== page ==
Day four was no sear chicken breast cooking with salt, pepper, cumin and rosemary. My wife liked it so much she demanded it again the next day. Not the most appealing looking meal I've done with it, but not remotely dry (cooked at 150F for two hours from frozen), so I'm not sure what LGHT_TRSN must of done to theirs. Yes, I just added the seasonings right to the same Ziploc we'd frozen the chicken breast in and tossed it in the water. Couldn't have been easier.


Tonight, I followed the recipe in the app for Chocolate Pot de Crème. We won't be trying it until after a night in the fridge, but it was easy enough to do. This picture is *before* it went into the water bath, but the blue jars don't look so appealing with the lids on. I'm looking forwards to trying this tomorrow!


Saturday I'm going to try that recipe forJuicy Lucys, which I'm pretty excited about too.

All in all I'm very happy with it. A couple of nights a week my wife gets home late, so being able to quickly throw the food in and get it going right when I get home works really well for me, when combined with those loooong windows at which to take it out. All I have to do is pull the meat out and sear it (or in the case of chicken breast not even bother with that) and I can get hot food or her plate right after she gets home.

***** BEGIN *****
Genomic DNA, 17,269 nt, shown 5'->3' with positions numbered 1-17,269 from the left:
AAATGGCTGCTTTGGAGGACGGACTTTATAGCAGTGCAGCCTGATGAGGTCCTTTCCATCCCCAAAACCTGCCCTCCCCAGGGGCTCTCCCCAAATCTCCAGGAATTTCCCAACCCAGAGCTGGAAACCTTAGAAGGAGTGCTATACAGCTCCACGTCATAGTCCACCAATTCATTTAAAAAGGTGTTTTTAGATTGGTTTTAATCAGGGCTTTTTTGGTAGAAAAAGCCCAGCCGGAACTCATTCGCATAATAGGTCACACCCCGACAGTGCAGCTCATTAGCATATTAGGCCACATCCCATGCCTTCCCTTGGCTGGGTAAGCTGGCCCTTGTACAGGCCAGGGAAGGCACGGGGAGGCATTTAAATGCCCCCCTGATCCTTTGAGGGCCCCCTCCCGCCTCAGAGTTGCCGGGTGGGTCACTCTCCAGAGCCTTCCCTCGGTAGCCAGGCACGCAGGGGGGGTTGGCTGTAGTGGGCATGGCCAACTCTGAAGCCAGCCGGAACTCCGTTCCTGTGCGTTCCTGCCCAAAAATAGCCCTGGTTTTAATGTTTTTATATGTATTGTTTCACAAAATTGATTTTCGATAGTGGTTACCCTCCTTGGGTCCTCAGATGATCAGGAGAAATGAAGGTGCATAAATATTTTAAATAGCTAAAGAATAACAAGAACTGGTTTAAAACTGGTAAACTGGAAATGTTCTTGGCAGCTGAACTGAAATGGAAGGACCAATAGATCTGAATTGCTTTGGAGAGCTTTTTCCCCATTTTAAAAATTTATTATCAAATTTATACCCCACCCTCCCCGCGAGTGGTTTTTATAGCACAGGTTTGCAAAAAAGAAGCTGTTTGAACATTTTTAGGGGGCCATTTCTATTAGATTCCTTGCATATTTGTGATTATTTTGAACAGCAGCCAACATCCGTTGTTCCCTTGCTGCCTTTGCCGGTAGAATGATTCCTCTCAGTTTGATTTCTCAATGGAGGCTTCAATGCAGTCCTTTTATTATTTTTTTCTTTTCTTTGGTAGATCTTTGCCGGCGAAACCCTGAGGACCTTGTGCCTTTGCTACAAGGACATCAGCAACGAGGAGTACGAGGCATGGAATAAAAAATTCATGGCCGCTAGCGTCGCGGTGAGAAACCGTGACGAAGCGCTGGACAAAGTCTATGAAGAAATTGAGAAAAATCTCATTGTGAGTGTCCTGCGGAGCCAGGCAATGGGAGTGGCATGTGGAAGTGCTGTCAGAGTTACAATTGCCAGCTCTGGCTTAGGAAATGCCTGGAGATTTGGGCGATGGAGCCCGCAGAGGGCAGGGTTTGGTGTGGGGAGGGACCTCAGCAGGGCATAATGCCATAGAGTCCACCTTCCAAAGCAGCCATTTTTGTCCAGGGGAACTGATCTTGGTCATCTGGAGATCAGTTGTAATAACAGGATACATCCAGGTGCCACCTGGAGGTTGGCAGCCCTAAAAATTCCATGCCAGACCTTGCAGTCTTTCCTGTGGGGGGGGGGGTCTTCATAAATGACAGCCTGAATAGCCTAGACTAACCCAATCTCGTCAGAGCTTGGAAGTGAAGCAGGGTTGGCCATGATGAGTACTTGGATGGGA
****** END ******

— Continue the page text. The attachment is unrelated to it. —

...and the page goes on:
Oct 25, 2017
434
Fresno CA
#42
Oh yay. Was hoping this would crop up. I got mine a week ago and have been really enjoying it so far.

Day one was onsen eggs. If you haven't had them, totally do. Basically, follow the boiled egg setting and pick the lowest temperature. They are fantastic in ramen which is how we had them. The idea of them seems off putting for a lot of people, but they are delicious and not something we could have ever cooked at home without the Anova or another sous vide cooker. If you've never had them before, I'm sure this looks disgusting. If you have? I'm sure you're drooling.


Day two was pork tenderloin, without seasonings just to see how the meat came out. My wife was reallllly disappointed that the medium rare tenderloin was cold in the middle by the time I sliced it and transferred it to the plate, post searing. I enjoyed it, and it looked great, but when I did the rest of it, I did it at a hotter temperature and didn't slice it before plating this time and she enjoyed it much more.